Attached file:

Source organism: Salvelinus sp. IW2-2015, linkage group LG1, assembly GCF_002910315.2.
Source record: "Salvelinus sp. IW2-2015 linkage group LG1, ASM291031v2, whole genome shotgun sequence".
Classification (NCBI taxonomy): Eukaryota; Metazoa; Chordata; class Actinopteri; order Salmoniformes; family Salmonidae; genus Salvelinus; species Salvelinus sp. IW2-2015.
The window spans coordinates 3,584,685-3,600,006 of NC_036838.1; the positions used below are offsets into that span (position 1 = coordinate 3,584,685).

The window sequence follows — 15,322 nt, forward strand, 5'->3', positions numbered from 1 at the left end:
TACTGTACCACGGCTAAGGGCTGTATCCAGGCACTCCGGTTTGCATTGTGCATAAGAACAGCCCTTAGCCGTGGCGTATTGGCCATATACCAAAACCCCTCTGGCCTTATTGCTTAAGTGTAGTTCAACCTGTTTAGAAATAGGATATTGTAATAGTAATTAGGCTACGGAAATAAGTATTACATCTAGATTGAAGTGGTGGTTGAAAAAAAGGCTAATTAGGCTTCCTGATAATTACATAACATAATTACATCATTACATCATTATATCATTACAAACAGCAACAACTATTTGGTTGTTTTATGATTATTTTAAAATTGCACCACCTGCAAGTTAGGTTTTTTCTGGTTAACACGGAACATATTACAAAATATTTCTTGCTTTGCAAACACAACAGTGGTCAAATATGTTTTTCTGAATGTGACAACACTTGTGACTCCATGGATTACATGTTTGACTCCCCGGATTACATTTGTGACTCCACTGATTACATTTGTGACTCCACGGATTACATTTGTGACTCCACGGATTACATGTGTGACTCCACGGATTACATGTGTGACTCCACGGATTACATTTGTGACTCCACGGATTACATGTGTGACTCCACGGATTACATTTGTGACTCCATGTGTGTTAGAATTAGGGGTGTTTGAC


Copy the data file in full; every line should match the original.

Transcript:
Source organism: Salvelinus sp. IW2-2015, linkage group LG1, assembly GCF_002910315.2.
Source record: "Salvelinus sp. IW2-2015 linkage group LG1, ASM291031v2, whole genome shotgun sequence".
Classification (NCBI taxonomy): Eukaryota; Metazoa; Chordata; class Actinopteri; order Salmoniformes; family Salmonidae; genus Salvelinus; species Salvelinus sp. IW2-2015.
The window spans coordinates 3,584,685-3,600,006 of NC_036838.1; the positions used below are offsets into that span (position 1 = coordinate 3,584,685).

The window sequence follows — 15,322 nt, forward strand, 5'->3', positions numbered from 1 at the left end:
TACTGTACCACGGCTAAGGGCTGTATCCAGGCACTCCGGTTTGCATTGTGCATAAGAACAGCCCTTAGCCGTGGCGTATTGGCCATATACCAAAACCCCTCTGGCCTTATTGCTTAAGTGTAGTTCAACCTGTTTAGAAATAGGATATTGTAATAGTAATTAGGCTACGGAAATAAGTATTACATCTAGATTGAAGTGGTGGTTGAAAAAAAGGCTAATTAGGCTTCCTGATAATTACATAACATAATTACATCATTACATCATTATATCATTACAAACAGCAACAACTATTTGGTTGTTTTATGATTATTTTAAAATTGCACCACCTGCAAGTTAGGTTTTTTCTGGTTAACACGGAACATATTACAAAATATTTCTTGCTTTGCAAACACAACAGTGGTCAAATATGTTTTTCTGAATGTGACAACACTTGTGACTCCATGGATTACATGTTTGACTCCCCGGATTACATTTGTGACTCCACTGATTACATTTGTGACTCCACGGATTACATTTGTGACTCCACGGATTACATGTGTGACTCCACGGATTACATGTGTGACTCCACGGATTACATTTGTGACTCCACGGATTACATGTGTGACTCCACGGATTACATTTGTGACTCCATGTGTGTTAGAATTAGGGGTGTTTGAC